Euro bears extended their stay in the markets while the Greenback managed to pare its losses during the New York session. Loonie strength was also in play as BOC rate hike expectations picked up.
- U.S. consumer credit rose from $20.5B to $28B vs. $17.8B forecast
- FOMC voting member Bostic: Needs to see higher inflation before voting for rate hikes
- Bostic: Projects 2-3 rate hikes this year
- FOMC voting member Williams: Price-level targeting to leave central banks with less room to cut
- BOC Business Outlook survey: Sales outlook is positive but moderation expected
- BOC Business Outlook Survey: Business expansion eyed on stronger investment and employment intentions
Positive BOC Business Outlook Survey
Loonie bulls renewed their BOC rate hike hopes following last week’s upbeat Canadian jobs release and the winter BOC Business Outlook Survey.
Policymakers shared strong expectations for sales activity but projected some moderation. More business expansion is eyed, stemming from a rebound firms’ investment and employment intentions since the previous survey.
BOC officials also highlighted the pickup in hiring as evidence of tightening in several sectors, except in energy-producing industries where some economic slack is still seen.
When it comes to inflation, officials also predict that input prices will rise due to the increase in commodity prices. These higher costs are expected to be passed on to consumers, although wage pressures are still projected to be limited due to competitive forces.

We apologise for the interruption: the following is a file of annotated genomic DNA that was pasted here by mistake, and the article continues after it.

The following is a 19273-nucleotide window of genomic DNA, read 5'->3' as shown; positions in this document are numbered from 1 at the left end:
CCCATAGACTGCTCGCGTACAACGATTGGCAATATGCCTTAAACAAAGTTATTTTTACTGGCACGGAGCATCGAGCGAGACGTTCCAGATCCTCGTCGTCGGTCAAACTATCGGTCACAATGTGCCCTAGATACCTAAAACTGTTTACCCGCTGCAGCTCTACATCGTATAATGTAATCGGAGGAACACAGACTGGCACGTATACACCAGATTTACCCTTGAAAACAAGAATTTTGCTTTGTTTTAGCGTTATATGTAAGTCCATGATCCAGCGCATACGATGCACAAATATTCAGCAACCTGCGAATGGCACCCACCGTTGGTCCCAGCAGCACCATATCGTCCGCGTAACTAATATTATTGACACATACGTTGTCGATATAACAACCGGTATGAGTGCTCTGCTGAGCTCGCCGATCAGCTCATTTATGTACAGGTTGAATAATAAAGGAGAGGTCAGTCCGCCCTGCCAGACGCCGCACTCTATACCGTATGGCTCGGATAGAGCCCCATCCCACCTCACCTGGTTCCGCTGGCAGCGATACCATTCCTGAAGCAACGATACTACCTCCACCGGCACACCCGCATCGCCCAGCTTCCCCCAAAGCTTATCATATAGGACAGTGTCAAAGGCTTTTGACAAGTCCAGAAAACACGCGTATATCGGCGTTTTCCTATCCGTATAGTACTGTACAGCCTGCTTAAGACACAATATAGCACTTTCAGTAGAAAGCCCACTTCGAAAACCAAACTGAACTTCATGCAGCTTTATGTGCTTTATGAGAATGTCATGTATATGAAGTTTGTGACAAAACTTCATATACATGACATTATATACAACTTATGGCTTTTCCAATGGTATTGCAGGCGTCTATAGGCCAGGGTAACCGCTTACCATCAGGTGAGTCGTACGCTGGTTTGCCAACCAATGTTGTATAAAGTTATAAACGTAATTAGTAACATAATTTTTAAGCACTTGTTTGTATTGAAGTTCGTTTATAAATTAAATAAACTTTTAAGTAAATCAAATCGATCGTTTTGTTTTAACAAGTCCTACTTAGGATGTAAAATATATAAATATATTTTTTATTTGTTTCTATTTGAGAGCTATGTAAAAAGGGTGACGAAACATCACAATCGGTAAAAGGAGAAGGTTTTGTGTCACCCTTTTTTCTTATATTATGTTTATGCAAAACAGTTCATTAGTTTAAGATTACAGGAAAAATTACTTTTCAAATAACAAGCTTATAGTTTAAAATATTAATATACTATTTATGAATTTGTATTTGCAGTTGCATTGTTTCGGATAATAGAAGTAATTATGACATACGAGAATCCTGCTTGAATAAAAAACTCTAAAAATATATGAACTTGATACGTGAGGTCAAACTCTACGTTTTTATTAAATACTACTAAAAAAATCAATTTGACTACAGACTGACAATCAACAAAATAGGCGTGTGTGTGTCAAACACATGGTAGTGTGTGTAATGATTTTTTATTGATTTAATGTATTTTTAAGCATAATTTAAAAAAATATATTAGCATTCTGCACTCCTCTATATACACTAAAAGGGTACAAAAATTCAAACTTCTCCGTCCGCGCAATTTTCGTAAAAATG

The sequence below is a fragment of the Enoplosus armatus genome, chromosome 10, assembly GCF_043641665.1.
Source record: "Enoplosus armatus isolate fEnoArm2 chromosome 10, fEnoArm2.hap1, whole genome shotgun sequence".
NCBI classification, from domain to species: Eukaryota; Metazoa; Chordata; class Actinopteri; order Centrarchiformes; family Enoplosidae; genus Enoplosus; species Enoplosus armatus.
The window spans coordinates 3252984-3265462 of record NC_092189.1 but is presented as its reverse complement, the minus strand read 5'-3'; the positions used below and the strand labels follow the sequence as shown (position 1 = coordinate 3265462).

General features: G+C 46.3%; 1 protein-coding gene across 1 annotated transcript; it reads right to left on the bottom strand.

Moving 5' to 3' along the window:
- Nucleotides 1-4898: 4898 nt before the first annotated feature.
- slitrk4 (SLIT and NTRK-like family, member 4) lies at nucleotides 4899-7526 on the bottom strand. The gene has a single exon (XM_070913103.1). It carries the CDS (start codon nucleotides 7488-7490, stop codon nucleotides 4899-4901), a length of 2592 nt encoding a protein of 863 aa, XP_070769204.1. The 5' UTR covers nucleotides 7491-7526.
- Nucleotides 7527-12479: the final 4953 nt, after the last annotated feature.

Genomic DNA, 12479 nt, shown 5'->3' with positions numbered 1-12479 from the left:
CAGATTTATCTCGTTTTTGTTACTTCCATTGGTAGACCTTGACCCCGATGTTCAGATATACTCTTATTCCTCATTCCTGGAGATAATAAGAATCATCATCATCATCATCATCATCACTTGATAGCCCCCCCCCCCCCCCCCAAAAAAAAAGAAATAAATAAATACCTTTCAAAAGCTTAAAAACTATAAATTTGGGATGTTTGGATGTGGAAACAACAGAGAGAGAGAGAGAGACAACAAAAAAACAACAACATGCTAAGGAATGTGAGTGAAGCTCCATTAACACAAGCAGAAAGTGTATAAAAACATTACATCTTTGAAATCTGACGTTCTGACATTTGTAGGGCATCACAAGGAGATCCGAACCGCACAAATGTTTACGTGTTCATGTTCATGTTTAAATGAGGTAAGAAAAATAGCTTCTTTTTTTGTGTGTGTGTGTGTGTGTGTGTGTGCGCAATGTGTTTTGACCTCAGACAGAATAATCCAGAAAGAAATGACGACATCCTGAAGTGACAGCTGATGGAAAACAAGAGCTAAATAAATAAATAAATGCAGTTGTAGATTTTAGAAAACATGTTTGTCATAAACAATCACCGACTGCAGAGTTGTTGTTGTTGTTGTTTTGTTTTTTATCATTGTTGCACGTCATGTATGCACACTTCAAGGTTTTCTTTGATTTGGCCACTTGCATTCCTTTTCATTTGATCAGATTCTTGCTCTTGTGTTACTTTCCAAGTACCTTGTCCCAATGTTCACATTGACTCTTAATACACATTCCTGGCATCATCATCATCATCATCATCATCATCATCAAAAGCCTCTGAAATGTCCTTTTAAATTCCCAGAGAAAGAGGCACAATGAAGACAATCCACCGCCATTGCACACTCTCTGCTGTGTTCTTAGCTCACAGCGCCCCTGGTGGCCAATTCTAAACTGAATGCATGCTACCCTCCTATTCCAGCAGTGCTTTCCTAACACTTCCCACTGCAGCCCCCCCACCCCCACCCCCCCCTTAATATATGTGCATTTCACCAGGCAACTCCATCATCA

In summary, the Business Outlook Survey indicator was able to rebound to its summer peak, buoyed by stronger input price growth expectations and investment intentions.
A bit of risk appetite
Wall Street was still in a good mood to start the week as the S&P 500 index and Nasdaq chalked up another set of record highs even as the Dow lagged.
- Dow 30 index is down 12.87 points to 25,283.00 (-0.05%)
- S&P 500 index is up 4.56 points to 2,747.71 (+0.17%)
- Nasdaq is up 20.83 points to 7,157.39 (+0.29%)
Economic data from Uncle Sam was better than expected, with the consumer credit figure for November surging to $28 billion from the earlier $20.5 billion reading. This was also better than the projected dip to $17.8 billion.
Components of the report revealed that the jump was spurred by shopping sprees around the Thanksgiving holidays. Credit card debt, in particular, was up by $11.2 billion, which is its second highest monthly gain on record. Propped up by the bitcoin buying spree as well, perhaps?
This brought total consumer debt to $3.287 trillion, marking an annualized 8.8% gain to reach its highest level since November 2001. Auto and student loans were also up for the month.
Major Market Mover(s):
The oil-related Loonie raked in gains across the board thanks to revived BOC hike expectations from the Business Outlook Survey.
CAD/JPY is up to 91.16, EUR/CAD retreated to a low of 1.4862, GBP/CAD is down from a high of 1.6968 to a low of 1.6758, and USD/CAD fell to a low of 1.2355.
The dollar managed to catch a bid against most of its peers later in the day, likely due to another record close for US equities.
EUR/USD fell further to a low of 1.1955, GBP/USD is treading sideways around 1.3575, USD/JPY bounced from 112.90 to 113.15, and USD/CHF climbed to .9775.
Watch Out For:
- 1:00 am GMT: Japanese average cash earnings y/y (0.6% expected)
- 1:00 am GMT: U.K. BRC retail sales monitor y/y (0.6% previous)
- 1:30 am GMT: Australian building approvals m/m (-0.9% expected)
- 1:30 am GMT: Australia’s ANZ job advertisements (1.5% previous)
- 6:00 am GMT: Japanese consumer confidence index (increase from 44.9 to 45.1 expected)